Note that even though you're using "Heading 1" for "Shakespeare's Website", it is still possible to control or change the point size and font face using the method mentioned earlier.

Adding Images

  1. If you want to add an image to your web page, you must have a means of creating that image. For that, you either need to have access to a graphics drawing program, or if you already have the picture on paper that you can use (such as a logo that is printed on your company's letterhead), you will need to scan that picture into the computer.

    If you are creating your own pictures, you need a drawing program that can create either PNG, GIF or JPG files. If you have no idea where to get such a drawing program, you can find a list of free programs on thefreecountry.com's Free Drawing and Painting Software.

    A description of how to use a drawing program or a scanner is outside the scope of this tutorial, although you can read a basic guide to designing a logo for your website separately in my article, How to Create a Logo for Your Site the Quick and Easy Way: Logo Making for the Graphically Impaired.

  2. To insert an image beside the words "Shakespeare's Website", first position your cursor to the left of the word "Shakespeare" (or whatever word you have typed in the header). Next, select "Insert | Image..." from the menu. A dialog box will pop up asking you for the location of the image. Click the "Choose File" button to locate your file.

  3. Ensure that the checkbox for "URL is relative to page location" is checked.

  4. In the "Alternate text" field, enter "Logo for Shakespeare's Website". This field will be displayed if the visitor uses a browser that does not display graphics (or has the graphics display deliberately disabled). It is also useful for people who are blind or visually impaired, and rely on speech synthesizers to read web pages out aloud for them. As such, any time you add a picture, it is important that you add some sort of descriptive text in the "Alternate text" field. If the radio button beside the words "Alternate text" becomes unchecked as you type, use your mouse to click it to check it again. A bug in the Composer that comes with Mozilla 1.3 causes the radio button to become unchecked the moment you enter a space character into the alternate text field.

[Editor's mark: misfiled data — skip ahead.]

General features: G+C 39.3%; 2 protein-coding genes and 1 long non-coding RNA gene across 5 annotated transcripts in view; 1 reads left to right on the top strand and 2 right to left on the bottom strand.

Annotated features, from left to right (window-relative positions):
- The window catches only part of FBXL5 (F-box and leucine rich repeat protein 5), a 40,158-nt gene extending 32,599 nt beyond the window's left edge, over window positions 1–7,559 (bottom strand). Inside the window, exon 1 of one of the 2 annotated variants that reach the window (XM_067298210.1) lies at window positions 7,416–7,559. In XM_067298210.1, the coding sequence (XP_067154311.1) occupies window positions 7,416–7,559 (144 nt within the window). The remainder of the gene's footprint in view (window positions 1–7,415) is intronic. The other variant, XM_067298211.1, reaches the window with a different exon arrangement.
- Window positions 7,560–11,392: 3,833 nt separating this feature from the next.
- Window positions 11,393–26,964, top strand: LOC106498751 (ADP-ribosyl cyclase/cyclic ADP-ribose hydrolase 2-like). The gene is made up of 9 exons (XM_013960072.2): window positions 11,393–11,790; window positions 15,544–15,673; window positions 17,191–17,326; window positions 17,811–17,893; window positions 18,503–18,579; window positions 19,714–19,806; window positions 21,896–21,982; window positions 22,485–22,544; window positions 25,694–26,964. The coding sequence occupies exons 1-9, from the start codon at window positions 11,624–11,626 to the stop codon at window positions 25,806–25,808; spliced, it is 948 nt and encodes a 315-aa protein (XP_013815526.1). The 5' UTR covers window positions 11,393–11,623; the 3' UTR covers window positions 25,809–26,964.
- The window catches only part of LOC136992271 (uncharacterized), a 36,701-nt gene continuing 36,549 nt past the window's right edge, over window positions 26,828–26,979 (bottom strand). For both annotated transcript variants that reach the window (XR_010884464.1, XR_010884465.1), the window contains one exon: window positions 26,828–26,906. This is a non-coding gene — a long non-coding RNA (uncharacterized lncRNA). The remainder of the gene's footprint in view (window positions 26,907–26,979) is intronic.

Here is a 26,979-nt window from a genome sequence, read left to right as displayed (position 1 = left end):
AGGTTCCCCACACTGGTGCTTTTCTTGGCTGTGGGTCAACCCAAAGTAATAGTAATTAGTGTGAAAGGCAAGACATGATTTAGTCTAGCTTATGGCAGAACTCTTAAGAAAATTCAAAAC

5. Click the tab "Appearance" in the dialog box. The dialog box should now allow you to change the alignment of the image. Under the "Align Text to Image" option, select the option "Wrap to the right". This will cause any text that follows your picture to move to the right of the image.

  6. Click the OK button. Your image should display to the left of the words "Shakespeare's Website". Depending on the height of your image, it is possible that some of the words in the paragraph that follows are also aligned to the right of the image.

  7. Move your cursor to the start of the main paragraph, that is, move it to the first "T" in "To be or not to be". Select "Insert | Break Below Image". The paragraph should now start below the image and not wrap to the right of it as before.

At this point, your page may or may not look good, depending on the size of your image. If your image is too large and the text too small, the alignment will not look good. One way to fix that is to adjust either the size of the image (use your drawing program) or the size of your heading.

If putting the image to the left of your header does not work too well, you can insert the image above your header. To do this, delete the existing image by clicking on it with your mouse, and hitting the Delete key. Next, insert a blank line above your header and move your cursor upwards to the blank line. Insert the image as before, only this time, do not change the alignment of the image in the "Appearance" tab (just leave it set to the default).

If you insert an image in this way, you may want to centre both the image and the header "Shakespeare's Website" on your web page. To do this, click on the image once to select it. Then select "Format | Align | Center". Similarly, to centre "Shakespeare's Website", select the text, and then use "Format | Align | Center" from the menu again.

Background Colour and Text Colour

There may be occasions that you need to change the colour of certain aspects of your web page. For example, you may wish to change the background colour of your page. To do this, select "Format | Page Colors and Background" from the menu. Click "Use custom colors", and then the colour button beside "Background". You will be presented with a dialog box with many colours to choose from. Select your preferred colour then click OK to accept the changes.